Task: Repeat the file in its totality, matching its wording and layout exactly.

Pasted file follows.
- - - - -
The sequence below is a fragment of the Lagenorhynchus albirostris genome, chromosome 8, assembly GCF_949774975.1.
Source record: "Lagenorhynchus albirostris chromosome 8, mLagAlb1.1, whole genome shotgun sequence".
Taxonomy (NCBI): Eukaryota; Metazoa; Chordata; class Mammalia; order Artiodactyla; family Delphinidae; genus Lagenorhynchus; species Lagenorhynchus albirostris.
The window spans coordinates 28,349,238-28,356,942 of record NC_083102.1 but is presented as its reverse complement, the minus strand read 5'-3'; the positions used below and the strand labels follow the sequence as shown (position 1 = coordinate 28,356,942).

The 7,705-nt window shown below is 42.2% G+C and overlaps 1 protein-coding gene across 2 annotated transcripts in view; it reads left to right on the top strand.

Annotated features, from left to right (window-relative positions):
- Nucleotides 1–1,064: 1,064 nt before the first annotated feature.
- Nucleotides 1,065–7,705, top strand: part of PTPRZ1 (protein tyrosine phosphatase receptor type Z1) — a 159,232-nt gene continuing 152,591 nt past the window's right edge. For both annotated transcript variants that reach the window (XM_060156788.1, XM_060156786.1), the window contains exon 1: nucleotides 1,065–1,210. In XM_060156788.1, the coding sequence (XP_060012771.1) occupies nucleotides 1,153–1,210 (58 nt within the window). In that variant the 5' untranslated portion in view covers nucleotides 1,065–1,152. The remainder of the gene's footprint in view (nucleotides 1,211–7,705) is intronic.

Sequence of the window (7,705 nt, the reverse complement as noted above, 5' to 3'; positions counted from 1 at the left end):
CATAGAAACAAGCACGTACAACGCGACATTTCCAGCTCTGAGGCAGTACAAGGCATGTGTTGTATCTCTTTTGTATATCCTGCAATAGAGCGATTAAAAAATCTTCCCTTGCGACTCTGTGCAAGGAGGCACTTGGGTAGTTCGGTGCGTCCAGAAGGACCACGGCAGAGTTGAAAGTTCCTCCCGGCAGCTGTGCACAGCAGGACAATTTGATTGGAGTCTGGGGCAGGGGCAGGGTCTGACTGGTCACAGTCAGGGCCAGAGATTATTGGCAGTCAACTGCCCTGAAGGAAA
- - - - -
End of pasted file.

The sequence below is a fragment of the Lagenorhynchus albirostris genome, chromosome 8, assembly GCF_949774975.1.
Source record: "Lagenorhynchus albirostris chromosome 8, mLagAlb1.1, whole genome shotgun sequence".
Taxonomy (NCBI): Eukaryota; Metazoa; Chordata; class Mammalia; order Artiodactyla; family Delphinidae; genus Lagenorhynchus; species Lagenorhynchus albirostris.
The window spans coordinates 28,349,238-28,356,942 of record NC_083102.1 but is presented as its reverse complement, the minus strand read 5'-3'; the positions used below and the strand labels follow the sequence as shown (position 1 = coordinate 28,356,942).

The 7,705-nt window shown below is 42.2% G+C and overlaps 1 protein-coding gene across 2 annotated transcripts in view; it reads left to right on the top strand.

Annotated features, from left to right (window-relative positions):
- Nucleotides 1–1,064: 1,064 nt before the first annotated feature.
- Nucleotides 1,065–7,705, top strand: part of PTPRZ1 (protein tyrosine phosphatase receptor type Z1) — a 159,232-nt gene continuing 152,591 nt past the window's right edge. For both annotated transcript variants that reach the window (XM_060156788.1, XM_060156786.1), the window contains exon 1: nucleotides 1,065–1,210. In XM_060156788.1, the coding sequence (XP_060012771.1) occupies nucleotides 1,153–1,210 (58 nt within the window). In that variant the 5' untranslated portion in view covers nucleotides 1,065–1,152. The remainder of the gene's footprint in view (nucleotides 1,211–7,705) is intronic.

Sequence of the window (7,705 nt, the reverse complement as noted above, 5' to 3'; positions counted from 1 at the left end):
CATAGAAACAAGCACGTACAACGCGACATTTCCAGCTCTGAGGCAGTACAAGGCATGTGTTGTATCTCTTTTGTATATCCTGCAATAGAGCGATTAAAAAATCTTCCCTTGCGACTCTGTGCAAGGAGGCACTTGGGTAGTTCGGTGCGTCCAGAAGGACCACGGCAGAGTTGAAAGTTCCTCCCGGCAGCTGTGCACAGCAGGACAATTTGATTGGAGTCTGGGGCAGGGGCAGGGTCTGACTGGTCACAGTCAGGGCCAGAGATTATTGGCAGTCAACTGCCCTGAAGGAAA